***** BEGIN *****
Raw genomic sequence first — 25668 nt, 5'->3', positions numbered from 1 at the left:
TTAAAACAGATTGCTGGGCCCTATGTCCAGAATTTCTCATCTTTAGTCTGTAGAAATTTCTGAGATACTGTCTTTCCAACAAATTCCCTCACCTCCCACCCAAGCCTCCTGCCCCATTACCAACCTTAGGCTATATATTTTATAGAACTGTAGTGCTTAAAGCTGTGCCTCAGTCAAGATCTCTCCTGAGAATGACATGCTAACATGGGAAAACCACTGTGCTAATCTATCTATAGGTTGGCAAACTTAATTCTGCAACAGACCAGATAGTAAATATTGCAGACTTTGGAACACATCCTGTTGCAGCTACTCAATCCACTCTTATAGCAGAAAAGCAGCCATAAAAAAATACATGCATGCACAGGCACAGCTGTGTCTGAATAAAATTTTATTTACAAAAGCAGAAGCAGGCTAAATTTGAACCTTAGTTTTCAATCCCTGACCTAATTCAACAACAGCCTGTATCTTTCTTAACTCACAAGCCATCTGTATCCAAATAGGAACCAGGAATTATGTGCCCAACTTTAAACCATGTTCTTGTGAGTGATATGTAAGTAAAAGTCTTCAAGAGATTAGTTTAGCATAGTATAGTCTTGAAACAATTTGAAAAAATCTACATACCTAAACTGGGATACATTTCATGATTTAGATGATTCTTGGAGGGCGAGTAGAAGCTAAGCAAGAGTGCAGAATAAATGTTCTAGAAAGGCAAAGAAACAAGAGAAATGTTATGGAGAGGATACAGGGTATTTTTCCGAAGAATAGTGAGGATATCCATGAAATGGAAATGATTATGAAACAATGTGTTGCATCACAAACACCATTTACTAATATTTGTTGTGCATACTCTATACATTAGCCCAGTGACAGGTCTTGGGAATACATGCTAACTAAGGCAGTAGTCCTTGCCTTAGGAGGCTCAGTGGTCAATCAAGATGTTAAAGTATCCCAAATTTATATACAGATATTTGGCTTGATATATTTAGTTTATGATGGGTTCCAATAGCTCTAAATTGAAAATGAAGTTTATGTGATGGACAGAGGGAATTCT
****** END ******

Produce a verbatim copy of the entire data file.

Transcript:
Raw genomic sequence first — 25668 nt, 5'->3', positions numbered from 1 at the left:
TTAAAACAGATTGCTGGGCCCTATGTCCAGAATTTCTCATCTTTAGTCTGTAGAAATTTCTGAGATACTGTCTTTCCAACAAATTCCCTCACCTCCCACCCAAGCCTCCTGCCCCATTACCAACCTTAGGCTATATATTTTATAGAACTGTAGTGCTTAAAGCTGTGCCTCAGTCAAGATCTCTCCTGAGAATGACATGCTAACATGGGAAAACCACTGTGCTAATCTATCTATAGGTTGGCAAACTTAATTCTGCAACAGACCAGATAGTAAATATTGCAGACTTTGGAACACATCCTGTTGCAGCTACTCAATCCACTCTTATAGCAGAAAAGCAGCCATAAAAAAATACATGCATGCACAGGCACAGCTGTGTCTGAATAAAATTTTATTTACAAAAGCAGAAGCAGGCTAAATTTGAACCTTAGTTTTCAATCCCTGACCTAATTCAACAACAGCCTGTATCTTTCTTAACTCACAAGCCATCTGTATCCAAATAGGAACCAGGAATTATGTGCCCAACTTTAAACCATGTTCTTGTGAGTGATATGTAAGTAAAAGTCTTCAAGAGATTAGTTTAGCATAGTATAGTCTTGAAACAATTTGAAAAAATCTACATACCTAAACTGGGATACATTTCATGATTTAGATGATTCTTGGAGGGCGAGTAGAAGCTAAGCAAGAGTGCAGAATAAATGTTCTAGAAAGGCAAAGAAACAAGAGAAATGTTATGGAGAGGATACAGGGTATTTTTCCGAAGAATAGTGAGGATATCCATGAAATGGAAATGATTATGAAACAATGTGTTGCATCACAAACACCATTTACTAATATTTGTTGTGCATACTCTATACATTAGCCCAGTGACAGGTCTTGGGAATACATGCTAACTAAGGCAGTAGTCCTTGCCTTAGGAGGCTCAGTGGTCAATCAAGATGTTAAAGTATCCCAAATTTATATACAGATATTTGGCTTGATATATTTAGTTTATGATGGGTTCCAATAGCTCTAAATTGAAAATGAAGTTTATGTGATGGACAGAGGGAATTCT